Earlier this year we launched the review Peer Support: What Is It and Does It Work?with Nesta, which found evidence that peer support can help people feel more knowledgeable, confident and happy, and less isolated and alone. Following up from this, we’ve been publishing a series of peer support case studies highlighting some of the ways in which charities are facilitating peer support, and the benefits peer support can offer for people living with long term health needs.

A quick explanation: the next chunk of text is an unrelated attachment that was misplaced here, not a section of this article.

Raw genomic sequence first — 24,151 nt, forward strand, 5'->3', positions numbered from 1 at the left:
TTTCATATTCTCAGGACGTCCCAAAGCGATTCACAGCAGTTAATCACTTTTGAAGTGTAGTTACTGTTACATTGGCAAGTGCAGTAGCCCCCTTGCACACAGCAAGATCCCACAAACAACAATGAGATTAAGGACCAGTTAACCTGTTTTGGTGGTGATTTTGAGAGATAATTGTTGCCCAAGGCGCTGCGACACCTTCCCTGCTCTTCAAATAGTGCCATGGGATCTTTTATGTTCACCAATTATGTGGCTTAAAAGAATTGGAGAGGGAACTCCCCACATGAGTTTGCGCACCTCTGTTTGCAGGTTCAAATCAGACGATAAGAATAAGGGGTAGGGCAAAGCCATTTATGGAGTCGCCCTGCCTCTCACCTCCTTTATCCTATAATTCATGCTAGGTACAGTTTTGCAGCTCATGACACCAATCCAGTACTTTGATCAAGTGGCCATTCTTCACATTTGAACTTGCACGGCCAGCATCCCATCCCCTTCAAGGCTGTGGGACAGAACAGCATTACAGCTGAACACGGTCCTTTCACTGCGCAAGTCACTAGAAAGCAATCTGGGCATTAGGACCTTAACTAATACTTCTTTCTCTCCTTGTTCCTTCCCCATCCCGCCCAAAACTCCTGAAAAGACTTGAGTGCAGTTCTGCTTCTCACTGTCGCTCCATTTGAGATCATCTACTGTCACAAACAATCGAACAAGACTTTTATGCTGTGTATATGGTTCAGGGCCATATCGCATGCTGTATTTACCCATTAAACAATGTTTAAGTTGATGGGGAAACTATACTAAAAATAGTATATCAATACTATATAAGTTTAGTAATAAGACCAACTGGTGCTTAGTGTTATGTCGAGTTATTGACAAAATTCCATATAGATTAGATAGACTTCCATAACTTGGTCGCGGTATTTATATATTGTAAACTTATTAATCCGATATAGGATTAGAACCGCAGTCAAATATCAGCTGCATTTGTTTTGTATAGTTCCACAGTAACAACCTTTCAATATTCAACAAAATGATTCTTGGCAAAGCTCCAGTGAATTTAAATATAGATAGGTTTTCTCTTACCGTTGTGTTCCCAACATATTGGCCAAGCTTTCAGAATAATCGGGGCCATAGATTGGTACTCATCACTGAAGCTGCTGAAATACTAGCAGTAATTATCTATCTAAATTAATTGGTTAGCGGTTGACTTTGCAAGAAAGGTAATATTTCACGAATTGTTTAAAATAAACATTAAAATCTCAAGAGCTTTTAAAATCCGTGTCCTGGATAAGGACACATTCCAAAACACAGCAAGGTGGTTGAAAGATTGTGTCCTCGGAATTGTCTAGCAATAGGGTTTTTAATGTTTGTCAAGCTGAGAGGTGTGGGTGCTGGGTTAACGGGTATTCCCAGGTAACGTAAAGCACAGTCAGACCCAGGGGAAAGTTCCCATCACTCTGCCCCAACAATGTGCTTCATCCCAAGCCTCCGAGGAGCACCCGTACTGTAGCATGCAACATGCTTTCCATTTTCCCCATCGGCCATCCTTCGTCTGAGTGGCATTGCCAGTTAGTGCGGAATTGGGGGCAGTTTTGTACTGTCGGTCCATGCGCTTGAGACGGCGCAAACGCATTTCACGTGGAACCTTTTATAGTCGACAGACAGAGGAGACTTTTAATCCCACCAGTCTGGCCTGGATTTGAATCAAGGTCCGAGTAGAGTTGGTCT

Wellbeing Our Way’s first year has been an exciting one. More than 50 voluntary and community sector (VCS) organisations are involved in the programme - developing ways in which charities and community groups can enable people to live well with their long term health needs.
At a recent conference, I noticed a great deal of time was spent on promoting awareness of bad practices within the health and care sector. This got me to thinking about the vital role of National Voices members, and the wider voluntary sector, in building networks and promoting examples of the good practice which has improved services for, and lifestyles of, disabled people.